We focus on the small details.  Anyone can train.  Anyone can put in the work.  But in order to succeed, you need a solid base.  What we do at HOP is to change the way athletes look at their training, their sport, and their perspective.  Developing a mindset that will enable them to grow physically, emotionally, and mentally.

What would you say to all of the aspiring trainers, especially those that want to train the type of clientele you have?
Go to the mainland and learn from as many people as you can.  This field is always evolving.  Developing a systematic philosophy will help you provide quality training every time.  But knowledge is only part of it.  It’s really more about knowing how to cultivate and develop an athlete that already has access to the best trainers and coaches in the world.  Having the opportunity to train an athlete is one thing.  But to change the entire mindset of an athlete can change the entire direction of their career.

What does it take to own a sports training business and to train athletes?
That’s multifold.  It comes down to an athlete trusting their trainer or coach.  To have the knowledge, to know when to apply the skills to help them achieve their goals, and for these elite athletes to trust that you will help them achieve their pinnacle of success.  The other things is that it takes a lot of money and connections to establish yourself in the community and in this field.  

Speaking of networking and connections.  How do you know so many people? Why does it take so long for us to get in and out of a supermarket?
Because I see a lot of people I know! Being in the sporting world for such a long time in Hawaiʻi, you meet people from all walks of life including coaches and parents.  Cultivating these relationships really comes down to sincerely being a friend and resource.  

What is your favorite part about training athletes – both recreational and professional?
When I see them “get it.”  The light bulb comes on and they realize their potential or the next step to achieving their potential.  

What is your involvement with The Bennett Foundation?
I was one of the individuals who helped to start the foundation and helped managed it for the last five years.  Since it started in 2014, I’ve held positions as the managing director, the executive director, and now a board member.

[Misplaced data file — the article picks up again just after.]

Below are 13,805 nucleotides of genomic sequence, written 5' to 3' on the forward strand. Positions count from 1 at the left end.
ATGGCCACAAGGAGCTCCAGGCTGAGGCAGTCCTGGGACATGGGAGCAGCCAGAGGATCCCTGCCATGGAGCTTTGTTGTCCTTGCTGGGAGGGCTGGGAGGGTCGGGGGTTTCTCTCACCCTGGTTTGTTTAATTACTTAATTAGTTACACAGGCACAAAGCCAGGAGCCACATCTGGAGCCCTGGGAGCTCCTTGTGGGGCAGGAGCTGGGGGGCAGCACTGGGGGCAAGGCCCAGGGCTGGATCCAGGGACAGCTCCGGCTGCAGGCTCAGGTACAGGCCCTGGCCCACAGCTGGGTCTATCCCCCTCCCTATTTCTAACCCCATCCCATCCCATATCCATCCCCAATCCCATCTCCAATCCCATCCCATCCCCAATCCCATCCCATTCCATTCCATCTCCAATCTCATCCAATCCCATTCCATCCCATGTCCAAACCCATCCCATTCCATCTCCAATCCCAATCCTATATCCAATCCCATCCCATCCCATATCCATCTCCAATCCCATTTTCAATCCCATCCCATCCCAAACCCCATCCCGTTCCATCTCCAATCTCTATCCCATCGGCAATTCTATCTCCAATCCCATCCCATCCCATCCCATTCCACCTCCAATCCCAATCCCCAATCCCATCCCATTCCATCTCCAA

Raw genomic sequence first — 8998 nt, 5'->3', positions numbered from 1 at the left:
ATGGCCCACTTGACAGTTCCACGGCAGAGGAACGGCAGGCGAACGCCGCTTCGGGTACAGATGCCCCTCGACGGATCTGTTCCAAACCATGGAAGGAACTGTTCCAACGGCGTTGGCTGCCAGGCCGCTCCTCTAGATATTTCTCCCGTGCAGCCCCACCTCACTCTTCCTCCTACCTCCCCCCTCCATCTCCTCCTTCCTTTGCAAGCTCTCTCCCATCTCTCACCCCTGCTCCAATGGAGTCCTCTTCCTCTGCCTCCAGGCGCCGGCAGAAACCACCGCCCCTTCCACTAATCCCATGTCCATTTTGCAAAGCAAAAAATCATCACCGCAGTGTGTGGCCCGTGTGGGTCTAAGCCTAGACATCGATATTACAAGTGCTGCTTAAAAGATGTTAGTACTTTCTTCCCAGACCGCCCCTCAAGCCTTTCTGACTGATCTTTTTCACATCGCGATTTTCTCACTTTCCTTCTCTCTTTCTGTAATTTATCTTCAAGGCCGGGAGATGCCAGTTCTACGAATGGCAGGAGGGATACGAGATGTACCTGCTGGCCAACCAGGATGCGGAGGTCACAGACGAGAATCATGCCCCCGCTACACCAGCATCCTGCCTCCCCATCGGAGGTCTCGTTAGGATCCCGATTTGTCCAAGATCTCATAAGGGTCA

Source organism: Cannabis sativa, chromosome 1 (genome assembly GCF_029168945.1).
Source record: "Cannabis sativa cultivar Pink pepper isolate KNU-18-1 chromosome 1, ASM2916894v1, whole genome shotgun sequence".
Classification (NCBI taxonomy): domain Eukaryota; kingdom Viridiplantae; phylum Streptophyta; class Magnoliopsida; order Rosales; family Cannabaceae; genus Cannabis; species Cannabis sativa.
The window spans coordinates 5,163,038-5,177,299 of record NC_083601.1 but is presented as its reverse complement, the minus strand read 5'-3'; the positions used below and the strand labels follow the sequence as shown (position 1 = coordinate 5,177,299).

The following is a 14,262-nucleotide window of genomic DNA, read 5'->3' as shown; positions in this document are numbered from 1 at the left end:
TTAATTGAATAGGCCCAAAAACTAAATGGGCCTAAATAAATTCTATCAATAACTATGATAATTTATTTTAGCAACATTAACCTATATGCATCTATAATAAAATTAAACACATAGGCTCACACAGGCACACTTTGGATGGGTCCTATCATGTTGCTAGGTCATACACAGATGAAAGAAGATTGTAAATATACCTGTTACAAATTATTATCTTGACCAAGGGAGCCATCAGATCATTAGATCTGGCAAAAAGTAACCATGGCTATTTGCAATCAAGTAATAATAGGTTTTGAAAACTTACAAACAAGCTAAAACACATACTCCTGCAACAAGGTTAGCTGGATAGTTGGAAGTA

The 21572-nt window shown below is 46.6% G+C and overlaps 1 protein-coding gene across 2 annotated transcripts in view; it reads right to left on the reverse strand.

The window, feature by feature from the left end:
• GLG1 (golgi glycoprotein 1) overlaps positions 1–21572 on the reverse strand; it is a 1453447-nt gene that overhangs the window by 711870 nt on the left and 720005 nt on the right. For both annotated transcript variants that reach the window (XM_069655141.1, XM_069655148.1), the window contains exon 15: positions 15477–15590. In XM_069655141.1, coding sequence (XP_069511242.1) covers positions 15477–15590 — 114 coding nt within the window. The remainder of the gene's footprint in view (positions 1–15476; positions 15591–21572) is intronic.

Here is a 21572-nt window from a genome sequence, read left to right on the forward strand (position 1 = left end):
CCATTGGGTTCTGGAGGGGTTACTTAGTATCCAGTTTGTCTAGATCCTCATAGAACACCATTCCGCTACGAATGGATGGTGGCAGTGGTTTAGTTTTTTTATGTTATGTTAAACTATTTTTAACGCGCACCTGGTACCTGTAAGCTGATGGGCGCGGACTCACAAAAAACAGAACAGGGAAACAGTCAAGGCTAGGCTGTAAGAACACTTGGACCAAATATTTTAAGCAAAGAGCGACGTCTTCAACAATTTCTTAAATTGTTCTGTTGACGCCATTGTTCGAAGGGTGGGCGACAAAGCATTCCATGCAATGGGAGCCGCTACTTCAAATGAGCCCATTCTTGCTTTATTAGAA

What is The Bennett Foundation?
It is a 501(c)(3) that was started by Michael and Pele Bennett to help fight childhood obesity.  It has evolved into an educational program for children and their families to create social equity in under-served communities.  In Hawaiʻi, the foundation focuses on farm to early childhood education and mentoring teachers on how to incorporate nutrition, cooking, gardening, and sustainability into their curriculum.  In Seattle, the foundation focuses on social equity education and sports camps.  In the past, we have supported educational programs in Houston, South Dakota, and Senegal, Africa.  

What issues are you passionate about? 
Providing equitable opportunity for all people so that they can be happy.  It’s really making sure people are given a chance to succeed in their dreams.

What change do you want to see in the community?
I would like to see people care about others more.  Just in general, I think people should care more.  That might lead to less crime, less poverty, and more happiness.  That has always been my key word – “to CARE.”  

Who inspires you?
My father.  He has been my role model from day one.  

What is the greatest piece of advice you have ever received?
“When you get older, you’ll find out” – that was Ray Fong, my friend. I don’t know if that’s advice but he would always tell me that. He helped transition me to thinking more like an adult. Him and his wife Chloe – he was one of my early mentors in life. I met him in college in Colorado. He was another Saint Louis graduate and he took care of me. He was one of the guys that helped me grow up mentally. And he was very right.

What is one piece of advice that you like to give?
My greatest piece of advice is, “Every experience is a stepping stone.  Keep moving from one experience to the next.  From one stone to the next.  Reaching your destination is not the key.  It’s the journey there that is most important.”

What is your life motto?
My two life mottos since college are: “Everything happens for a reason” and “Everything always works out in the end.”  

What are some of your favorite coffee shops for meetings?
Starbucks.  That’s pretty much it.  It’s convenient.  I like hotel lobbies that have coffee shops – it’s a cool vibe.  

A few photos down memory lane…